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I pulled off my dream wedding for $1000 – yes, it’s possible

It is every bride’s dream to have that special wedding dress. After trying on countless gowns that transformed me into a super-sized meringue, it just wasn’t happening for me. Time for plan B. I knew my mother still had her wedding dress, but would it fit me and would it scrub up OK? After all, it had been packed in mothballs for more than 25 years. Luckily, the stunning, ivory brocade dress that was handmade by my mum for her own wedding in 1955, and which I still have to this day, fitted me perfectly. Savings factor aside, walking down the aisle in your mum’s wedding dress: priceless.

Next to sort out were the men’s suits, and my father definitely had no heirloom packed away to offer to his future son-in-law. So we shopped for suits, but when the day arrived to pick them up, not only were they the wrong size but the wrong colour. It was sorted out, but my feisty husband-to-be demanded compensation. The result? Free suits. Total outlay so far? Nil.


The bridesmaid’s dresses, however, were a different story. A local bridal shop was closing down and I managed to snare two stunning full-length light blue chiffon dresses at $20 apiece, a perfect match for the freebie blue suits.

Whether it’s a 21st, an engagement or even a slap-up backyard barbecue, we Aussies know how to put our friends and family to good use. My future mother-in-law, among her many talents, was a gun cake decorator. June created a three-tiered masterpiece that rivalled any cake from Ferguson’s Bakehouse. She spent countless hours hand-making delicate flowers in the form of tuba roses, lily of the valley and gardenias.

My mother’s friend Joan happened to be another creative lady – and the local florist. My bouquet of dainty cream roses entwined with baby’s breath was stunning, as were the bridesmaids’ pink roses. I’m certain Joan’s invoice had “mates rates” stamped all over it.

Nearly 40 years down the track, I believe we pulled off a dream wedding.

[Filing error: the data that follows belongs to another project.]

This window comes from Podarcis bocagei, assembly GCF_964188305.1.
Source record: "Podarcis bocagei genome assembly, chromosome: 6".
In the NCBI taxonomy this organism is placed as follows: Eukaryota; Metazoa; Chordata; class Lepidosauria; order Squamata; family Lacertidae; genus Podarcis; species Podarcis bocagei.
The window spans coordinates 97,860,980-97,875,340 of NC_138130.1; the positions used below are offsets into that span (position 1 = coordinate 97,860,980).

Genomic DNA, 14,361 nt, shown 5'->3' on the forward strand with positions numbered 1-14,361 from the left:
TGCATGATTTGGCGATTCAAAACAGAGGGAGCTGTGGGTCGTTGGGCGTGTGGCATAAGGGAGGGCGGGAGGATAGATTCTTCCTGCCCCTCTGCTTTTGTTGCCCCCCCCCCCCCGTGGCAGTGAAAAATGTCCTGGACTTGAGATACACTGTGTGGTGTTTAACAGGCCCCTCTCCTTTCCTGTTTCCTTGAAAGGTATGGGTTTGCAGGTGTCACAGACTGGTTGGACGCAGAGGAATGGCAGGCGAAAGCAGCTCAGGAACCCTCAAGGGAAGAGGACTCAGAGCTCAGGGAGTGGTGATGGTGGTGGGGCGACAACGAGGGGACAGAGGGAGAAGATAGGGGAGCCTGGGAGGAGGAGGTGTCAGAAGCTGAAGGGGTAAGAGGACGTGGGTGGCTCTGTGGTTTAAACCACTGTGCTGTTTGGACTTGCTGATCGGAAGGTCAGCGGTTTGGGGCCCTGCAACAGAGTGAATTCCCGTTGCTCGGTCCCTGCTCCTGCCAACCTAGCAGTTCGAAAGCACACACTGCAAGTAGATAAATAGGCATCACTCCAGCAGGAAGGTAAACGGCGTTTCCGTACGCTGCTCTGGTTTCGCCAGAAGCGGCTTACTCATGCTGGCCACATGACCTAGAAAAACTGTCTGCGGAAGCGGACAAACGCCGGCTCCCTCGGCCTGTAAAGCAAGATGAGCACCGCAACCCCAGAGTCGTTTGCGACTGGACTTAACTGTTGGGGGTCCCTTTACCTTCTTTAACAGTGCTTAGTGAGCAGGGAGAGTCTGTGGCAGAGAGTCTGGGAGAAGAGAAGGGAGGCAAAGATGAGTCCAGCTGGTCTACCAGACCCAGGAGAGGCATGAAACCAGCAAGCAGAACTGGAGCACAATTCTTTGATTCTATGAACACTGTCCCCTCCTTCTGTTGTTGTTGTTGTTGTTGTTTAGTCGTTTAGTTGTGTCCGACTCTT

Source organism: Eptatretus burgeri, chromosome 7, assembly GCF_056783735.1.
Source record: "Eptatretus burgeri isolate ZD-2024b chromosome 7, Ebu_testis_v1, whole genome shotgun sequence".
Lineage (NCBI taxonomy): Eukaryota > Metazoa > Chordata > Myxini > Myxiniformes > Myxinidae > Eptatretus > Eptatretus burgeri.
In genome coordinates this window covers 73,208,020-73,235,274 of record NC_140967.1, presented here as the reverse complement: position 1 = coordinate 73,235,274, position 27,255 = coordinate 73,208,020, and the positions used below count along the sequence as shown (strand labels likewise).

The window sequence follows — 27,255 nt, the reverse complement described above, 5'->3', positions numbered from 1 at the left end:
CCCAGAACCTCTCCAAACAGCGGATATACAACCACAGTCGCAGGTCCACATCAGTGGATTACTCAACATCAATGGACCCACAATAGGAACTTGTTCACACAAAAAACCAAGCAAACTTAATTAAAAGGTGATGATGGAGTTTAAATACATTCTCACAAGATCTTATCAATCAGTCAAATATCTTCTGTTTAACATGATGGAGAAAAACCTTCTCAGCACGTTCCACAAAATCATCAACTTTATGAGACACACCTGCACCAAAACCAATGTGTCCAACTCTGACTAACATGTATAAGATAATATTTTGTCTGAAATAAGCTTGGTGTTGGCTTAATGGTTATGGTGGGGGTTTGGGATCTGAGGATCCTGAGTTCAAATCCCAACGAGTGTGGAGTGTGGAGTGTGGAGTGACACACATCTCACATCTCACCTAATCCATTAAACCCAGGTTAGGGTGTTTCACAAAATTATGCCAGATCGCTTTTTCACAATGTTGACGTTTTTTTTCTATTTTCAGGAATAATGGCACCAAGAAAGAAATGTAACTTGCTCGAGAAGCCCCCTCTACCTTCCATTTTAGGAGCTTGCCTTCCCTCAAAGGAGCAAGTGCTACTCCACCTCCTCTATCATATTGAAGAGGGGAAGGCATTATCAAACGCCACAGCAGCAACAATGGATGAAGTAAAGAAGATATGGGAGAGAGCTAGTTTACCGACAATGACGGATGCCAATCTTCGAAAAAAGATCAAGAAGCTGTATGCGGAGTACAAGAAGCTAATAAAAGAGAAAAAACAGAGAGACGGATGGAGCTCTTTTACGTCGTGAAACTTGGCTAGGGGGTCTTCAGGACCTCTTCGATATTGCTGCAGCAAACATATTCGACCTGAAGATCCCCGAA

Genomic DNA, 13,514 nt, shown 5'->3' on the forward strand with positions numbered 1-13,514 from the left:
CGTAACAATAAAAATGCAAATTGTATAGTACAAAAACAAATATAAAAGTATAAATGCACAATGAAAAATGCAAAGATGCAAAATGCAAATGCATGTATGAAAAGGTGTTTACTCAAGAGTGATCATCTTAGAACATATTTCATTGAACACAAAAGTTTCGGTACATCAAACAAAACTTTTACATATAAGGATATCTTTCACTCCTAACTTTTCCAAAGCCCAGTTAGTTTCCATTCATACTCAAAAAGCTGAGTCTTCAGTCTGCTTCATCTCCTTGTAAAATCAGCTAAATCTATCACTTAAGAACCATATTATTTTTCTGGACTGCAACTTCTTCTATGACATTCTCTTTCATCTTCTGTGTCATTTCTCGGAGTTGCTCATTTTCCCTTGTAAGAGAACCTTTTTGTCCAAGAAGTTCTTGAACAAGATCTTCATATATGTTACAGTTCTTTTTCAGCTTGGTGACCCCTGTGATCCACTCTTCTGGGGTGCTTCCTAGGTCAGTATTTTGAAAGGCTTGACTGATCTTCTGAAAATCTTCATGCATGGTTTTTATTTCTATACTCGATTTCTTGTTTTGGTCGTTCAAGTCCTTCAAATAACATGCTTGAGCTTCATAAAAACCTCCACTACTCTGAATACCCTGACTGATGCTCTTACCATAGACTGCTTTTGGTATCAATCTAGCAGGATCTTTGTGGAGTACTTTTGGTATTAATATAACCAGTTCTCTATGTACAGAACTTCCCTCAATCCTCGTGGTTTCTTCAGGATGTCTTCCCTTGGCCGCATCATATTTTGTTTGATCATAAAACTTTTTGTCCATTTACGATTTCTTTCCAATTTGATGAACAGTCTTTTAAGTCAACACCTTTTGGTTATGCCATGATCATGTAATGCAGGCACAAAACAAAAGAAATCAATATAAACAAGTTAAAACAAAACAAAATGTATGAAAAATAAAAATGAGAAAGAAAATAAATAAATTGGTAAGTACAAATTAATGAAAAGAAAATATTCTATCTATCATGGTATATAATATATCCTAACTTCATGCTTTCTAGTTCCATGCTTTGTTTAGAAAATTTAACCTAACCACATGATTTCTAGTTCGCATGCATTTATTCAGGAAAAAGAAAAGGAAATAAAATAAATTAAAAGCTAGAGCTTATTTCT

As for the wedding car, my dad had it covered. His good mate Barry owned a Mercedes, my dad’s dream car, and as the three of us rode to my wedding on that glorious afternoon in May, it wasn’t me that had the biggest smile that day.

My future husband had known his friend Don for most of his life. Don was an avid shutterbug who jumped at the chance to take the wedding photographs – no charge, of course. If there’s one thing that makes for a great wedding, it’s the music, and did we strike the jackpot there. Our best man, Brian, was a musical genius. Back in the day he had the most spectacular sound system and a huge vinyl collection. Over countless bottles of wine we spent many lazy weekends at Brian’s organising our wedding tapes. On the night, we rocked to the beat of the Eagles, Fleetwood Mac, Blondie, AC/DC, Cold Chisel and Queen.

Our wedding ceremony and reception took place at a charming country homestead in Frankston, in Melbourne’s south, named Malo House. The owners lived on-site, organising and cooking all the food for the weddings. At about $10.50 a person, we feasted on a sumptuous smorgasbord of vol-au-vents, hearty gourmet casseroles, chicken cacciatore, layered salads and cold cuts. The mouth-watering desserts included a pavlova dripping with fresh cream and fruit, along with my grandma’s favourite, trifle, and baked cheesecakes. In the 1980s, no one went hungry. I’m positive there were also no late-night dashes to McDonald’s that night.


As the night drew to a close and we said our long goodbyes, our wedding presents were carefully piled into my parents’ car to be opened the next day. No Wishing Well in sight, only elegantly wrapped gifts in matching paper and ribbon of all shapes and sizes. Our gifts included sets of Dickies His and Hers towels, two Kambrook kettles, two Sunbeam shot-of-steam irons, one egg poacher, one warming tray, a Breville hand-held mixer, a Bendigo Pottery bread crock, Cristal D’Arque wine glasses, Corningware baking dishes, Orrefors vases and, the pièce de résistance, a gleaming stainless-steel Wiltshire cutlery set.

Nearly 40 years down the track, I believe we pulled off a dream wedding. If I can pass on one piece of advice to those planning their nuptials it would be this: spending a small fortune on your big day will not guarantee success. It’s the people and the personal touches that will make it special and give you a lifetime of memories to treasure.

This article appears in Sunday Life magazine within the Sun-Herald and the Sunday Age on sale February 28. To read more from Sunday Life, visit The Sydney Morning Herald and The Age.

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